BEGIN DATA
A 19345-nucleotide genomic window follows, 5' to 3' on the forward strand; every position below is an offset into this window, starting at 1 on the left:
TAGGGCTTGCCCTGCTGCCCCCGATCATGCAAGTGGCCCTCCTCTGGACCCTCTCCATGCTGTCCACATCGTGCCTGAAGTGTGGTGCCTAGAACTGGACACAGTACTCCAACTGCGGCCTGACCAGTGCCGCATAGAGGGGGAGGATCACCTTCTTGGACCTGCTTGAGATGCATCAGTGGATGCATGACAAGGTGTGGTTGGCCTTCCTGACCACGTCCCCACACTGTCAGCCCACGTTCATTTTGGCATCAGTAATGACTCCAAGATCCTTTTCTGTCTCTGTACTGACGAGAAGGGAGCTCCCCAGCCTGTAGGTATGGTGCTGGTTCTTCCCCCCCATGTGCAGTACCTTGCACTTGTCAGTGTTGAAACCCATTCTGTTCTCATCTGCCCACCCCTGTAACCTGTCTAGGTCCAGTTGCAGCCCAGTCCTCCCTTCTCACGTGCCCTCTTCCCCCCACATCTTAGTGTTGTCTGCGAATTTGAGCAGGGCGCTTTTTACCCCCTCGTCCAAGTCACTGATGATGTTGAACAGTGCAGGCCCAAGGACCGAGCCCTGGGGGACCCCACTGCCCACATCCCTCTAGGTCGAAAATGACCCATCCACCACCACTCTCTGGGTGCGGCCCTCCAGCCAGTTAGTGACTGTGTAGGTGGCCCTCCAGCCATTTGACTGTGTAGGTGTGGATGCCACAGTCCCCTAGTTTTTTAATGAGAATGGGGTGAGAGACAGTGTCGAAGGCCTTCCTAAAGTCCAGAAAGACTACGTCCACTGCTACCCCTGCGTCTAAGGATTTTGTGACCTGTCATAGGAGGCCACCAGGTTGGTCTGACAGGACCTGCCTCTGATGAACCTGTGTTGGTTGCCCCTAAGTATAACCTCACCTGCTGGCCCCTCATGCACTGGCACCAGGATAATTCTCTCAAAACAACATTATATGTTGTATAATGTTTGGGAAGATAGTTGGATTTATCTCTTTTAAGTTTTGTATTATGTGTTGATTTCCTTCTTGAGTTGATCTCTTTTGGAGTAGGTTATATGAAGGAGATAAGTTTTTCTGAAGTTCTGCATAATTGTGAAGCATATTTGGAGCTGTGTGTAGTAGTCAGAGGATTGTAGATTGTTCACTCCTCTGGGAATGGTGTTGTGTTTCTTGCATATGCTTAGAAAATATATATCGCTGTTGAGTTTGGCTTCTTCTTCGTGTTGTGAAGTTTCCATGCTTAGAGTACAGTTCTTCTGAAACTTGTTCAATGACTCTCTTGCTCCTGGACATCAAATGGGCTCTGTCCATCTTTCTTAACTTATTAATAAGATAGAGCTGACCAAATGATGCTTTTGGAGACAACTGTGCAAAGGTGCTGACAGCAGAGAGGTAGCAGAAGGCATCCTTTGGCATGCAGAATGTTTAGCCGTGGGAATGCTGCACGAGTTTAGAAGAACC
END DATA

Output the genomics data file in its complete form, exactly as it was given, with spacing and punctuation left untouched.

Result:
A 19345-nucleotide genomic window follows, 5' to 3' on the forward strand; every position below is an offset into this window, starting at 1 on the left:
TAGGGCTTGCCCTGCTGCCCCCGATCATGCAAGTGGCCCTCCTCTGGACCCTCTCCATGCTGTCCACATCGTGCCTGAAGTGTGGTGCCTAGAACTGGACACAGTACTCCAACTGCGGCCTGACCAGTGCCGCATAGAGGGGGAGGATCACCTTCTTGGACCTGCTTGAGATGCATCAGTGGATGCATGACAAGGTGTGGTTGGCCTTCCTGACCACGTCCCCACACTGTCAGCCCACGTTCATTTTGGCATCAGTAATGACTCCAAGATCCTTTTCTGTCTCTGTACTGACGAGAAGGGAGCTCCCCAGCCTGTAGGTATGGTGCTGGTTCTTCCCCCCCATGTGCAGTACCTTGCACTTGTCAGTGTTGAAACCCATTCTGTTCTCATCTGCCCACCCCTGTAACCTGTCTAGGTCCAGTTGCAGCCCAGTCCTCCCTTCTCACGTGCCCTCTTCCCCCCACATCTTAGTGTTGTCTGCGAATTTGAGCAGGGCGCTTTTTACCCCCTCGTCCAAGTCACTGATGATGTTGAACAGTGCAGGCCCAAGGACCGAGCCCTGGGGGACCCCACTGCCCACATCCCTCTAGGTCGAAAATGACCCATCCACCACCACTCTCTGGGTGCGGCCCTCCAGCCAGTTAGTGACTGTGTAGGTGGCCCTCCAGCCATTTGACTGTGTAGGTGTGGATGCCACAGTCCCCTAGTTTTTTAATGAGAATGGGGTGAGAGACAGTGTCGAAGGCCTTCCTAAAGTCCAGAAAGACTACGTCCACTGCTACCCCTGCGTCTAAGGATTTTGTGACCTGTCATAGGAGGCCACCAGGTTGGTCTGACAGGACCTGCCTCTGATGAACCTGTGTTGGTTGCCCCTAAGTATAACCTCACCTGCTGGCCCCTCATGCACTGGCACCAGGATAATTCTCTCAAAACAACATTATATGTTGTATAATGTTTGGGAAGATAGTTGGATTTATCTCTTTTAAGTTTTGTATTATGTGTTGATTTCCTTCTTGAGTTGATCTCTTTTGGAGTAGGTTATATGAAGGAGATAAGTTTTTCTGAAGTTCTGCATAATTGTGAAGCATATTTGGAGCTGTGTGTAGTAGTCAGAGGATTGTAGATTGTTCACTCCTCTGGGAATGGTGTTGTGTTTCTTGCATATGCTTAGAAAATATATATCGCTGTTGAGTTTGGCTTCTTCTTCGTGTTGTGAAGTTTCCATGCTTAGAGTACAGTTCTTCTGAAACTTGTTCAATGACTCTCTTGCTCCTGGACATCAAATGGGCTCTGTCCATCTTTCTTAACTTATTAATAAGATAGAGCTGACCAAATGATGCTTTTGGAGACAACTGTGCAAAGGTGCTGACAGCAGAGAGGTAGCAGAAGGCATCCTTTGGCATGCAGAATGTTTAGCCGTGGGAATGCTGCACGAGTTTAGAAGAACC